I got confused. Last few days, I saw a book describing about these two words.

I followed the British English actually. The book says,

Bath =as a verb

(a) you bath when you wash yourself in a bath and you bath someone when you wash them in a bath.

(b) It isnot used in this sense in American English. They use "bathe" as a verb

By the way, If I consult any dictionaries, they mention about "bath" as an old-fashon word in British English. Nowadays, we have to use "bathe" as a verb.

Any Native speaker, who speak British Engilsh, could give me any comments?
I would like to confirm this statement.

Thanks!!
Veteran Member7,406
That's strange. We used to 'bathe' but now we 'bath'.
Veteran Member11,782
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That's strange. We used to 'bathe' but now we 'bath'.
Proficient Speaker: Users in this role are known to maintain an excellent grasp of the English language. You can only be promoted to this role by the Englishforums team.Retired Moderator: A moderator who has retired.
But, If I check the dictionaries, they all write "bathe" for British English. Can you check for it? Thanks!!
When you bath, you have a bath. (BRIT; in AM, use bathe)
The three children all bath in the same bath water.
= bathe

If you bath someone, especially a child, you wash them in a bath. (BRIT)
Don't feel you have to bath your child every day.
= bathe (AM)

(Collins Cobuild Dictionary)
Veteran Member8,073
But, I check the "Longman" and "oxford" and "Cambridge" dictionries, they show me that the "bathe" is used as a verb in British English. "bath" is an old-fashion verb. Have you noticed?
Vincent TeoAny Native speaker, who speak British Engilsh, could give me any comments?
I would like to confirm this statement.
I can't speak for the Brits but I would be surprised if their usage is substantially different from AmE usage.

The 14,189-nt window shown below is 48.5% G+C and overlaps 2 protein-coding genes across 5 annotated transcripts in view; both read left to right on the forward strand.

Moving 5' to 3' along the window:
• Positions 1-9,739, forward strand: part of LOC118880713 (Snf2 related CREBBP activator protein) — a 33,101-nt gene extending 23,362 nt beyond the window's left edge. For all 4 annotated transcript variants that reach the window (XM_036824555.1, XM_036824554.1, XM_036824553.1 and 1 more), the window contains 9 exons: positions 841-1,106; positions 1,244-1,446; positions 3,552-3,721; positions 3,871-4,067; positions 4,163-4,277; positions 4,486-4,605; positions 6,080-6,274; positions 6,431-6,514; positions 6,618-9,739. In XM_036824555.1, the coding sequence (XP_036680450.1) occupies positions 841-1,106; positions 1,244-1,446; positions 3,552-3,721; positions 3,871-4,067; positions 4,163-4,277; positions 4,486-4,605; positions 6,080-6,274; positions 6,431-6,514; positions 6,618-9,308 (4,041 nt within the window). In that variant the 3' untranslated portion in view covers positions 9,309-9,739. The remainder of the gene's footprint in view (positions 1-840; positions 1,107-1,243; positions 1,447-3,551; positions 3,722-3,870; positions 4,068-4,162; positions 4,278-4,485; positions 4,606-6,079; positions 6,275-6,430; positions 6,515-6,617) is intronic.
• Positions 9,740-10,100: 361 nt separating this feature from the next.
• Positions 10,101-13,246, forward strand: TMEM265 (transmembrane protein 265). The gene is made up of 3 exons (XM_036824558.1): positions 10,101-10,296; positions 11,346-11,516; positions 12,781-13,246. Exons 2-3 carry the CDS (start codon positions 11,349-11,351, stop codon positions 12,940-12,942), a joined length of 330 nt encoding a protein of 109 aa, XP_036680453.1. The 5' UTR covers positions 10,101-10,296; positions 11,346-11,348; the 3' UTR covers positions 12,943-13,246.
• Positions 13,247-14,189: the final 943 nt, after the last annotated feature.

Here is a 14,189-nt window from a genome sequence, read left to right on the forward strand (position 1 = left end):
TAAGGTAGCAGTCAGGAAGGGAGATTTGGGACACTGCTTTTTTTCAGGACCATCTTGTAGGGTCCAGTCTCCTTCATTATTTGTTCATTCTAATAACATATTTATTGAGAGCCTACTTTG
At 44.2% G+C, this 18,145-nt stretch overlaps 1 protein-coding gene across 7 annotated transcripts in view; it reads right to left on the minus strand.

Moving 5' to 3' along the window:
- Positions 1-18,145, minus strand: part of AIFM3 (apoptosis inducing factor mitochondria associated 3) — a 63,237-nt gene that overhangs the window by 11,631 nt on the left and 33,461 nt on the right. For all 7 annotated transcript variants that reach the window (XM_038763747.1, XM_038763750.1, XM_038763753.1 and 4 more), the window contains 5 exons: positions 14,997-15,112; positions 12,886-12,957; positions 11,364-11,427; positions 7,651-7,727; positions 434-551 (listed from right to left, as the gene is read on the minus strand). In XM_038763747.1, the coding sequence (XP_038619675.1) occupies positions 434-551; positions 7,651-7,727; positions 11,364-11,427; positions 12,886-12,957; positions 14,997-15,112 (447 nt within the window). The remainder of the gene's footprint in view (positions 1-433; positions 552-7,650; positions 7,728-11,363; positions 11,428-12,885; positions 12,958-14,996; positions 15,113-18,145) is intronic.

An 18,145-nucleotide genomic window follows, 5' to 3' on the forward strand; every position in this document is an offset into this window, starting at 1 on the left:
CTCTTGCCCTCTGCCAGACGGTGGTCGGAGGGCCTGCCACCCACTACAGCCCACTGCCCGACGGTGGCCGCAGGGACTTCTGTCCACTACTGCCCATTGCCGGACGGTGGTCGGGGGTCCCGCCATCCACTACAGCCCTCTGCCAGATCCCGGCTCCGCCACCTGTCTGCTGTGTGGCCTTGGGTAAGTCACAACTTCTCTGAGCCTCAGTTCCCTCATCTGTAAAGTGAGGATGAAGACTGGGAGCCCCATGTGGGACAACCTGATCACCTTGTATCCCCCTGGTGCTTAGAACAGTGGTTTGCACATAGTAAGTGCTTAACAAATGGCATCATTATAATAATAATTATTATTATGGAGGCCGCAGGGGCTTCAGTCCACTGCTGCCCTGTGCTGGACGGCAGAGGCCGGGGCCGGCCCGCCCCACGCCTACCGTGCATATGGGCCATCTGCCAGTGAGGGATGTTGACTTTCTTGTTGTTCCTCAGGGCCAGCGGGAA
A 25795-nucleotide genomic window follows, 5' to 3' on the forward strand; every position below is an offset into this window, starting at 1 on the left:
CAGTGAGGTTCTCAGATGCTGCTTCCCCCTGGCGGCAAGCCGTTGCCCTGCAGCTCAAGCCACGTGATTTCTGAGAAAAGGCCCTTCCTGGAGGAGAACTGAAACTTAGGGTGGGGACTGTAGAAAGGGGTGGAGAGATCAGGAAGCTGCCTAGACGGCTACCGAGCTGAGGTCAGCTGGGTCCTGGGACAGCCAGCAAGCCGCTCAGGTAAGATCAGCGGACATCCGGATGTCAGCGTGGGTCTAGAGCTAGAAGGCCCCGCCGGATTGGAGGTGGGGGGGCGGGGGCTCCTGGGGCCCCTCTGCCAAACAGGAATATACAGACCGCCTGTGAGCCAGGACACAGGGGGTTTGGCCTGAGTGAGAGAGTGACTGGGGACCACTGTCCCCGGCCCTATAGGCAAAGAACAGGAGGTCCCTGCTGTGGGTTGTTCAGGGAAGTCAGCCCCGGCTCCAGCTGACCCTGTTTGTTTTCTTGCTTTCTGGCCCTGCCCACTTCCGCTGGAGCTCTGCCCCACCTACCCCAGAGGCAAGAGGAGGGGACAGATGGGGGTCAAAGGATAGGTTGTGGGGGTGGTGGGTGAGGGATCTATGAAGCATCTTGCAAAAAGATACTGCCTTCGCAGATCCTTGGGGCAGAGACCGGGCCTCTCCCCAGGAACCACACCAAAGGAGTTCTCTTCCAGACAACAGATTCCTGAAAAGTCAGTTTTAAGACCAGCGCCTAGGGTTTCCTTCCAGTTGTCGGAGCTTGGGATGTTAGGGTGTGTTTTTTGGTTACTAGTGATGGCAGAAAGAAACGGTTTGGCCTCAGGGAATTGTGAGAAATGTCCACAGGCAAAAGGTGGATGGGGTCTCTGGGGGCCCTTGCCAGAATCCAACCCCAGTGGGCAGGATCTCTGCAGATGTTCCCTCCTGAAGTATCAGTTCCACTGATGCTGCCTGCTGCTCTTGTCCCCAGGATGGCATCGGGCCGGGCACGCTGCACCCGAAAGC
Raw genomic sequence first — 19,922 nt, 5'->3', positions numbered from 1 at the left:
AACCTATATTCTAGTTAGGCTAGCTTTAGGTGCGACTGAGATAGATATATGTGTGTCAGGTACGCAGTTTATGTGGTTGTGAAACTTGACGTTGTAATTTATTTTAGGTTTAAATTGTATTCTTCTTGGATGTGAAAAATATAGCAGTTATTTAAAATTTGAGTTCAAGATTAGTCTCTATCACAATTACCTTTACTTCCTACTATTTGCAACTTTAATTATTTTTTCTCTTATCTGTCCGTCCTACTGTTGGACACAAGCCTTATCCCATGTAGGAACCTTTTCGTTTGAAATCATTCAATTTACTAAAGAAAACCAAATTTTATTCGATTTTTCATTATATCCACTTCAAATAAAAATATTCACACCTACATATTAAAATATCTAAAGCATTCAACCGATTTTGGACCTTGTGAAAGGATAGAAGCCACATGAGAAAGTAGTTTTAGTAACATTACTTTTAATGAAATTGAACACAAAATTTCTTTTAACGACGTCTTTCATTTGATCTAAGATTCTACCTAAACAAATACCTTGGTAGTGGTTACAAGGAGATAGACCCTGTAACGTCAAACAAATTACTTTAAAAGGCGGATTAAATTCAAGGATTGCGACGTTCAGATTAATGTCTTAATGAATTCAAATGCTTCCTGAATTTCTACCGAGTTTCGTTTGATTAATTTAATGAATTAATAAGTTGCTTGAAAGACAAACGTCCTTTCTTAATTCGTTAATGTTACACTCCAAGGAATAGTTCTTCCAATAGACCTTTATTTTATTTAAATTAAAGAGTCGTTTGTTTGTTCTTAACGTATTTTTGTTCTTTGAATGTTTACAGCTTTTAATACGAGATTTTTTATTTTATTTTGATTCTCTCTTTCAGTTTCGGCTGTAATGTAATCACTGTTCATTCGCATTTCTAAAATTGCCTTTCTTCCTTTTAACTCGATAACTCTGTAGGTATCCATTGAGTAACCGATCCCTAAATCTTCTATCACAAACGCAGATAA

v., bathe, bathed, bath·ing, bathes
n., bath, baths

http://www.answers.com/main/ntquery?s=bathe&gwp=13
http://www.answers.com/main/ntquery?s=bath&gwp=13
Contributing Member1,732
Proficient Speaker: Users in this role are known to maintain an excellent grasp of the English language. You can only be promoted to this role by the Englishforums team.
Oxford says 'baths' (noun) (BrE) is old-fashioned and means a public building where you can go and swim.

Longman: 'bath' (old-fashioned) to wash yourself in a bath; = bathe (AmE). It is more usual to say have a bath (BrE) or take a bath (AmE).

Only Cambridge says 'bath' as a verb for 'bathe' (AmE) is old-fashioned.
RayH
Vincent Teo
Any Native speaker, who speak British Engilsh, could give me any comments?

I would like to confirm this statement.

I can't speak for the Brits but I would be surprised if their usage is substantially different from AmE usage.

v., bathe, bathed, bath·ing, bathes

n., bath, baths

http://www.answers.com/main/ntquery?s=bathe&gwp=13

http://www.answers.com/main/ntquery?s=bath&gwp=13

I completely agree with everything RayH said.

She is taking a bath. Bath - is a noun.

I love to bathe in the tropical sun of Hawaii. Bathe -is a verb.

Don't be confused by : bathing, where the "e" is revomed when the verb "bathe" is used as gerund. i.e. Elephants love bathing in the mud.

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